Ultimately, the future of Section 1782 practice is far from certain. Even if the current legal framework associated with Section 1782 shifts as the result of a Supreme Court decision, the U.S. courts and international arbitral tribunals will retain significant discretion over the breadth and viability of document requests under Section 1782. As a result, notwithstanding the current focus on the Supreme Court, much remains to be written about Section 1782 in practice. In the meantime, international construction arbitration practitioners should pay careful attention to the Supreme Court in Servotronics and consider what strategic implications the Court’s decision in that case may have on the current international arbitration practices.

Author Hailey Barnett is a senior associate in the Construction Practice Group at Troutman Pepper in Atlanta. She concentrates her practice in construction transactions and construction related disputes before U.S. courts and arbitral tribunals. She can be reached at

Author Zach Torres-Fowler is a senior associate in the Construction Practice Group at Troutman Pepper in Philadelphia and New York. He concentrates his practice in construction related disputes and specializes in complex international and domestic arbitration proceedings. He can be reached at

Wednesday, March 31, 2021

What's Up at Division 1 (No. 9)

It's Springtime and Division 1 is hard at work on a number of programs and ventures which I will highlight in this month's post.  

We had a great toolbox talk series program this month on opening statements in mediation.  The discussion was led by John Bulman and Patricia Thompson. Lexie Pereira did a great job moderating.  Takeaways included:
  • Do an opening statement.  It is your opportunity to speak with the adverse party.  You can demonstrate your knowledge and control of the facts/law of the case.  In other words, you can demonstrate you are trial ready.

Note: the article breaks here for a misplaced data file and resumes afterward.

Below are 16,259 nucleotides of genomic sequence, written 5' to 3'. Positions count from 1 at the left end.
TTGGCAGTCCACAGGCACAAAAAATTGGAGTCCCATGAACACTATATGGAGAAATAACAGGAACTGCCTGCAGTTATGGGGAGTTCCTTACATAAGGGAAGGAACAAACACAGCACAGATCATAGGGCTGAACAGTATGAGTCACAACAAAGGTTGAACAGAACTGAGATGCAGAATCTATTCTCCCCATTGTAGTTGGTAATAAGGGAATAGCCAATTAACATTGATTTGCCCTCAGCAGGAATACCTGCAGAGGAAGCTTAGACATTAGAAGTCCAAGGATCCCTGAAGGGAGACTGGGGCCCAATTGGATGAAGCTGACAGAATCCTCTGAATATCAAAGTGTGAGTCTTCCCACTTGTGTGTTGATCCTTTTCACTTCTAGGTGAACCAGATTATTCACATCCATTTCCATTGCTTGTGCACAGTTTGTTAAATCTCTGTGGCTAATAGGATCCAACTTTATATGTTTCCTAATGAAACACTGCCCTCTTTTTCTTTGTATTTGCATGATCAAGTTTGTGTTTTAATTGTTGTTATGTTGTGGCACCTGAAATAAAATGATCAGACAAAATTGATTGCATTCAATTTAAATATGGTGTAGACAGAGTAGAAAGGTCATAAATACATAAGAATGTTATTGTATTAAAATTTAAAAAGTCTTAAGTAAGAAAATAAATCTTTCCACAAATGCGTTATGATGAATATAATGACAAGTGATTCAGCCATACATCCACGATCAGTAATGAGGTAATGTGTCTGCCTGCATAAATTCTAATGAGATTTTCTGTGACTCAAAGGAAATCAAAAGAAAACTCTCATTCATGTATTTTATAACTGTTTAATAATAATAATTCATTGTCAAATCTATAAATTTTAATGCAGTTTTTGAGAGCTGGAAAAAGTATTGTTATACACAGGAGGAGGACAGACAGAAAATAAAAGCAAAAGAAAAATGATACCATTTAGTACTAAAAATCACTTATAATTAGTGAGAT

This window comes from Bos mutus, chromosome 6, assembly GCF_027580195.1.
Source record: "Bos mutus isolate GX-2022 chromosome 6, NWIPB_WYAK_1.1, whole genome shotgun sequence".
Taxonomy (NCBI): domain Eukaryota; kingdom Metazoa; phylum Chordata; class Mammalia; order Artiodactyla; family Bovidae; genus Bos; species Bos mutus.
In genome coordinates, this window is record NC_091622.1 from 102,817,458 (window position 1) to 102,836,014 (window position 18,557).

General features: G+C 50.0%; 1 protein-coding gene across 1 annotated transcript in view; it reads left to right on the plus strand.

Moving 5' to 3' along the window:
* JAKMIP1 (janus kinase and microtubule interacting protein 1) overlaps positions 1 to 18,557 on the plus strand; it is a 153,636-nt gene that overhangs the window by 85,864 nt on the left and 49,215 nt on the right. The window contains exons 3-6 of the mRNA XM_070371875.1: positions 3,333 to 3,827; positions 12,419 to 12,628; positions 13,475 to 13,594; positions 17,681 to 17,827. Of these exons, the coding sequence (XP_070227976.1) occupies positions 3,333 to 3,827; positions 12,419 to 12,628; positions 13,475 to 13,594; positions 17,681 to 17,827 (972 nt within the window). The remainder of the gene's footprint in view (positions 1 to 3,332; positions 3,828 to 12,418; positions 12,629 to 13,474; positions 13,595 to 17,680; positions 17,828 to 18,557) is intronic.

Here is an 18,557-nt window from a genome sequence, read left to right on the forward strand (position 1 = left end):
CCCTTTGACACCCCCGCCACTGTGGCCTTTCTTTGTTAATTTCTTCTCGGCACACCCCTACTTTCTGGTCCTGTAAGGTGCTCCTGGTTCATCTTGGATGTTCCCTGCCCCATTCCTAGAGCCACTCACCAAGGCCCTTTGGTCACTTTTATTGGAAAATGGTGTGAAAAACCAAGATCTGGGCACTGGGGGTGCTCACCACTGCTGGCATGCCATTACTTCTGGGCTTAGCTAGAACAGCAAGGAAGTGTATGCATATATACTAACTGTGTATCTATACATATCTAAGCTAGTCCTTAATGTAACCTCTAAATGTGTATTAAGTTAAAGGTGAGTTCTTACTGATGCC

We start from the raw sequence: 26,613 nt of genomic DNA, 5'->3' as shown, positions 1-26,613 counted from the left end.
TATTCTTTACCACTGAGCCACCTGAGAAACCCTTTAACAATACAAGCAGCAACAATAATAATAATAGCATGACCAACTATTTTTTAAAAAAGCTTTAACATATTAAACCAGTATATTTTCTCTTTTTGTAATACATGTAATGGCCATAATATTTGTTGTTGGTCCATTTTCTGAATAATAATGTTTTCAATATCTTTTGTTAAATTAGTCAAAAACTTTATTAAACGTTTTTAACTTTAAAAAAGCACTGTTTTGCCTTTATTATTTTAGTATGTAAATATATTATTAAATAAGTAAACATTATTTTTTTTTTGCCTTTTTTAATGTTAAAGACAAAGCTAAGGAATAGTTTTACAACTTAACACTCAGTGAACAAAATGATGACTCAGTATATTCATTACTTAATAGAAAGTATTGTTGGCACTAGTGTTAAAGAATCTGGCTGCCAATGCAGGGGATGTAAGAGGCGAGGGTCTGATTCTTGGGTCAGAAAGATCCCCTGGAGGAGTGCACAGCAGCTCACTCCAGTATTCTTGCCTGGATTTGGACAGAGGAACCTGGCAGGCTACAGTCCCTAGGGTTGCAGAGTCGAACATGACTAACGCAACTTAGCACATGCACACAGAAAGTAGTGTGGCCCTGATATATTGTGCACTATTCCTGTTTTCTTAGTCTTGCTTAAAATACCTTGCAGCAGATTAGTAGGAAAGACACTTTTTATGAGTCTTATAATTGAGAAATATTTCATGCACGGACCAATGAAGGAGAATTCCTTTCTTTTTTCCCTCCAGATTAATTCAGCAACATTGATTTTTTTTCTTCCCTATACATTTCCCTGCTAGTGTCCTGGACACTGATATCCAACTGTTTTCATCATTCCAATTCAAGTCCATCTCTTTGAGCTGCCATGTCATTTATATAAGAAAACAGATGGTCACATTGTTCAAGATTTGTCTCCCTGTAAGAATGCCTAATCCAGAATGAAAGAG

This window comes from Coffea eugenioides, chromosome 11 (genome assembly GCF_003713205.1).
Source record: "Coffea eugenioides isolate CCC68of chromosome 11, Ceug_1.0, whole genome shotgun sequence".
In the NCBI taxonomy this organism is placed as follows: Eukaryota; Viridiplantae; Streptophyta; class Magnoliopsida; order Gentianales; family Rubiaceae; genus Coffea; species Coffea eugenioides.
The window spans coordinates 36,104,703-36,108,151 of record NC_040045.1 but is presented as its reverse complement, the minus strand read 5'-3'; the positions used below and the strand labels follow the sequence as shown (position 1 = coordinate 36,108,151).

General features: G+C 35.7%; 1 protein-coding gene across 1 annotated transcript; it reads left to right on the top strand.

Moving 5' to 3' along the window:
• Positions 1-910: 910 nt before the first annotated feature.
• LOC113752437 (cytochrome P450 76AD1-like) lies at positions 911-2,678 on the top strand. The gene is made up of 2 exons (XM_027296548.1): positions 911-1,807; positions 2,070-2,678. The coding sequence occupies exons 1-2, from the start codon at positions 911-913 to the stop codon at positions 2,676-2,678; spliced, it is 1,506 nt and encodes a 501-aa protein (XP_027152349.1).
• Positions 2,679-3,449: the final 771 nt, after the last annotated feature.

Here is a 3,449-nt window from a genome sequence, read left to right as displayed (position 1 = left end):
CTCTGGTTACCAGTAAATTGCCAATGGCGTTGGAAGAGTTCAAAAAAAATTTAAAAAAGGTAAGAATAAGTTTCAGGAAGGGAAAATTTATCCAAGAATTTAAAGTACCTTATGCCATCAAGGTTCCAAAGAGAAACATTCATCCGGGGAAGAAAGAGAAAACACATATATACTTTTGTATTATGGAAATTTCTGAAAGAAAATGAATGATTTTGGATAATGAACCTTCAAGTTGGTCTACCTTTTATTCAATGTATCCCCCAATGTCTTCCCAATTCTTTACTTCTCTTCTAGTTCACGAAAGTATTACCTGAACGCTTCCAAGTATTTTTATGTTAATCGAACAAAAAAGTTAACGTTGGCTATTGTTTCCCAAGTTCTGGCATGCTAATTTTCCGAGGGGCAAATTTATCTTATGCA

• Keep it professional.  Opening statements should be concise, factual, and presented in a direct (non-confrontational) manner.  You do not want to shut down the decision-maker on the other side.  
  • Work with the Mediator in advance.  Pre-mediation conference calls with the client is essential.  Listen to the mediator regarding the topics to cover during the mediation open statement and joint session.  Customize your presentation using the expertise and perspective of your mediator.   
  • Sometimes it doesn't work.  For meditations post-trial, where there are personality conflicts that cannot be avoided, and/or where private, personal information is part of the dispute, a joint session opening statement may not be appropriate. 
I am excited to announce the topic of our April TTS.  It is 

Virtual Testimony from the Arbitrator’s Perspective
April 22, 2021 | 12-12:30PM ET

Our discussion leaders for the April TTS are Bill Franczek, Vandeventer Black, LLP and Gill Freeman, JAMS. I know many of you know Bill.  He was a former D1 steering committee member before he was asked to serve as D13's first Chair.  He served on the GC and as the Chair of the Forum's Division Chairs Committee.  Bill is a long time AAA arbitrator and active litigator/advocate.  Gill is a retired civil trial judge and the first judge of the complex commercial/construction litigation court in Miami.  He is a veteran JAMS arbitrator and newly minted D1 member! Be on the lookout for the registration flyer for this excellent program!

On March 24th, we also had our Napa Valley Wine Class.  It was a great 90 minute session about wine making with a focus on Napa Valley wines.  BRG sponsored the event for Division 1.  We all shared what we were drinking afterwards and discussed a second wine tasting event over the next couple of months.  Below are some screenshots from the event:

We had a ton of fun on the event.  Thanks George Fink and BRG!

Today, on March 31st, we are holding a meeting about Return on Investment for Construction Claims. The program will focus on quantitative methods to evaluate whether prosecuting (or defending) a construction claim makes sense.  Thanks to our excellent panelists (see below) and the ABA team for helping us to promote this program. This program came out of D1's Programs/Concepts committee led by Joe Imperiale.  

The Dispute Resolver is doing a great job with new, current, and helpful posts.  Please provide a submission about a recent case or issue your resolved.  In the Forum's newsletter, Under Construction, Division 1 featured two articles in D1's Dispute Resolver column:
  • The Lost Art of Vouching-In by Mike Hornreich